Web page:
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Strikes on Gaza Southern Edge Sow Fear 12/07 06:28

   Israeli forces struck the southern Gaza town of Rafah twice overnight, 
residents said Thursday, sowing fear in one of the last places where civilians 
could seek refuge after Israel widened its offensive against Hamas to areas 
already packed with displaced people.

   RAFAH, Gaza Strip (AP) -- Israeli forces struck the southern Gaza town of 
Rafah twice overnight, residents said Thursday, sowing fear in one of the last 
places where civilians could seek refuge after Israel widened its offensive 
against Hamas to areas already packed with displaced people.

   United Nations officials say there are no safe places in Gaza. Heavy 
fighting in and around the southern city of Khan Younis has displaced tens of 
thousands of people in a territory where over 80% of the population has already 
fled their homes, and cut most of Gaza off from deliveries of food, water and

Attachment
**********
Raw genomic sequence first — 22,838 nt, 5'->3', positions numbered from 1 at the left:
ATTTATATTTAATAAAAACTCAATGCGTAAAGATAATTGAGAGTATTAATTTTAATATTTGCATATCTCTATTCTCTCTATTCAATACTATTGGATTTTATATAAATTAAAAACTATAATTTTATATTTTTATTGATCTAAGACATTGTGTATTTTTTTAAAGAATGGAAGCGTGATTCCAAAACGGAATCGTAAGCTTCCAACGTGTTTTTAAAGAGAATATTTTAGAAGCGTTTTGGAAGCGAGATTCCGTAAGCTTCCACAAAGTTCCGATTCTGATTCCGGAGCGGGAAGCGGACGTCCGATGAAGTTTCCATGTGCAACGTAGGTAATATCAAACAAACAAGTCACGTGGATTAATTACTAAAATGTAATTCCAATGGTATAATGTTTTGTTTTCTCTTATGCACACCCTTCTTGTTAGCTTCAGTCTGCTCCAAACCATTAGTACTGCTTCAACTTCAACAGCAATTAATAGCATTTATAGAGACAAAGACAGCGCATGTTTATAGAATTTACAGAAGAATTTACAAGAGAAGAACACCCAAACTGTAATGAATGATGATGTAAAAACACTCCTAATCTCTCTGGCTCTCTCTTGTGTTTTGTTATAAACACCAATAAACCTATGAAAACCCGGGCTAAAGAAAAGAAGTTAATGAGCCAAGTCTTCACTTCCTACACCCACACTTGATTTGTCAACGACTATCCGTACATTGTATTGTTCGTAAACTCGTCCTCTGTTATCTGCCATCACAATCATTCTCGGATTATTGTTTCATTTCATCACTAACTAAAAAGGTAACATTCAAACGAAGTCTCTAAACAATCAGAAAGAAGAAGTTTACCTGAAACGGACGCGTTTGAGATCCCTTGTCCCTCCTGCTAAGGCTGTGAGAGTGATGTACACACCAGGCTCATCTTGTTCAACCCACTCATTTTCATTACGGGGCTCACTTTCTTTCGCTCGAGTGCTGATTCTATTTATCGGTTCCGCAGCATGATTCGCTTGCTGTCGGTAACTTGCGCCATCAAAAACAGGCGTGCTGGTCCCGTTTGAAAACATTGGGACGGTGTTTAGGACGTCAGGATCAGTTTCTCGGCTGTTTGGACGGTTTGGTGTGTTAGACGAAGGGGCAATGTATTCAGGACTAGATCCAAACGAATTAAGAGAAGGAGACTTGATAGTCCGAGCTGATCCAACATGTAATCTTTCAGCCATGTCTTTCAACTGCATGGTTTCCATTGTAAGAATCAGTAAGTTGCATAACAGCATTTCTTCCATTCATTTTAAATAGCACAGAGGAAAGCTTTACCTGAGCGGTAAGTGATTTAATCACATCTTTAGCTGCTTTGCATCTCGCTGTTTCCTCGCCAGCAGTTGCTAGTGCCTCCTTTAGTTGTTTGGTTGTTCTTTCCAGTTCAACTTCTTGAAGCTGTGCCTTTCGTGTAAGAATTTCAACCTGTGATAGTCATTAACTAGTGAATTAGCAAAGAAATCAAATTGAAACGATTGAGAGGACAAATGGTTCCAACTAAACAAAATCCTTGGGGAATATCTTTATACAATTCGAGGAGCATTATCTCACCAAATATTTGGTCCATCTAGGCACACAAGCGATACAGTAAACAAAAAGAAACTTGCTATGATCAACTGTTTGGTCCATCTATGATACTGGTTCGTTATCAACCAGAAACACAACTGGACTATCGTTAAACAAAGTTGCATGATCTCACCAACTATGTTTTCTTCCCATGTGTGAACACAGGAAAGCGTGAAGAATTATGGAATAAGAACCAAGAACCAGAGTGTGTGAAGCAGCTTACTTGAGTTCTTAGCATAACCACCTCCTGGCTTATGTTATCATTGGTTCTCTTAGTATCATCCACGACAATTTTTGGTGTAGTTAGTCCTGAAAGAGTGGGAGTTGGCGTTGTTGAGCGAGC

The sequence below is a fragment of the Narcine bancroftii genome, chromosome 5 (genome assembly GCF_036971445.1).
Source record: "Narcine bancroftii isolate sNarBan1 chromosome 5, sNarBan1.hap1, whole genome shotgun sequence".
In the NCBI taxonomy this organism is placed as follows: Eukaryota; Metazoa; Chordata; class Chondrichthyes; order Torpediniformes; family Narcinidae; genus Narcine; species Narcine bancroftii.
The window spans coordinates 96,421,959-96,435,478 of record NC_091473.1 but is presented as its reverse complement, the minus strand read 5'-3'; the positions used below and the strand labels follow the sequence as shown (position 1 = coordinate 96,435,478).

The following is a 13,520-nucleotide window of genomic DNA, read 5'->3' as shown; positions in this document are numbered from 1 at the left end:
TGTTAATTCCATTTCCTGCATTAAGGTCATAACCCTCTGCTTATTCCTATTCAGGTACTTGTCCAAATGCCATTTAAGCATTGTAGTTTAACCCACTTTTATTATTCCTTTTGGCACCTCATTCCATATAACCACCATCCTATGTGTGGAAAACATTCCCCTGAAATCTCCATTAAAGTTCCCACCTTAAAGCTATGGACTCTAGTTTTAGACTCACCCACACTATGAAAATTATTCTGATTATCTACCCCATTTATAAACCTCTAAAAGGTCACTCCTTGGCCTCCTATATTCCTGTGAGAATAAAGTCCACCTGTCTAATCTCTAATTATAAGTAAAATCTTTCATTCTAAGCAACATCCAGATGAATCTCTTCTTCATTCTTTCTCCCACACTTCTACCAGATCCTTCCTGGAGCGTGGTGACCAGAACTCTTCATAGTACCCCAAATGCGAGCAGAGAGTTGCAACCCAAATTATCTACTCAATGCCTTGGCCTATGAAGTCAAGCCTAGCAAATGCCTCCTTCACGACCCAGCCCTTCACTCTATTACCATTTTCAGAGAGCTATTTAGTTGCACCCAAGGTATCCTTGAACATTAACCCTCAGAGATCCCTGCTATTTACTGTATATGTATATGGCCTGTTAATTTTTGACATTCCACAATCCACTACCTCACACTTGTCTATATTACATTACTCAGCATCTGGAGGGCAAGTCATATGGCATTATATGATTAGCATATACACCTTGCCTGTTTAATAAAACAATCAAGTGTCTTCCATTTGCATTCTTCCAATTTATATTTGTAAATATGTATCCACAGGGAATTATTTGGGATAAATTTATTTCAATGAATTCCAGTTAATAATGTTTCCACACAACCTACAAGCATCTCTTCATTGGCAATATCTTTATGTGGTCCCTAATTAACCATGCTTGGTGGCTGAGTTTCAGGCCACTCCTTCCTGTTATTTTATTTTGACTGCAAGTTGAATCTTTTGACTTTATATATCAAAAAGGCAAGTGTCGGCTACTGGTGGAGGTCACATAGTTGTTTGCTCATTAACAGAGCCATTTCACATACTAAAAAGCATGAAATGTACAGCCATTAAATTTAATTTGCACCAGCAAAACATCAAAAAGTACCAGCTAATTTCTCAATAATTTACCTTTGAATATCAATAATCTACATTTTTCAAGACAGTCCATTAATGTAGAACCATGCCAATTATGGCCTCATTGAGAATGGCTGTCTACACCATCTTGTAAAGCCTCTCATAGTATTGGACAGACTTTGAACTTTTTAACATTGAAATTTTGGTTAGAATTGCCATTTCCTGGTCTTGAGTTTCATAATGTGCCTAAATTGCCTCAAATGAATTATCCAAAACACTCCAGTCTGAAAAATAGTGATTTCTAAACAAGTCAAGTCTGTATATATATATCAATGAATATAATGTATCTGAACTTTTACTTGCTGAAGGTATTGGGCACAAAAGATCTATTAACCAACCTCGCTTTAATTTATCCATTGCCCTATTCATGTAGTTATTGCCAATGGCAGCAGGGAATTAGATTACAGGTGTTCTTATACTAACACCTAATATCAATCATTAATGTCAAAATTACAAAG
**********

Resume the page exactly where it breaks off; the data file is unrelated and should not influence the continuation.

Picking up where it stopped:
other vital aid.

   Two months into the war, the grinding offensive has set off renewed alarms 
internationally, with U.N. Secretary-General Antonio Guterres using a rarely 
exercised power to warn the Security Council of an impending "humanitarian 
catastrophe" and urging members to demand a cease-fire.

   The United States has called on Israel to limit civilian deaths and 
displacement, saying too many Palestinians were killed when it obliterated much 
of Gaza City and the north. But it has also pledged unwavering support for 
Israel and appears likely to block any such U.N. effort to halt the fighting.

   Israel says it must crush Hamas' military capabilities and remove it from 
power following the Oct. 7 attack that ignited the war. Troops have pushed into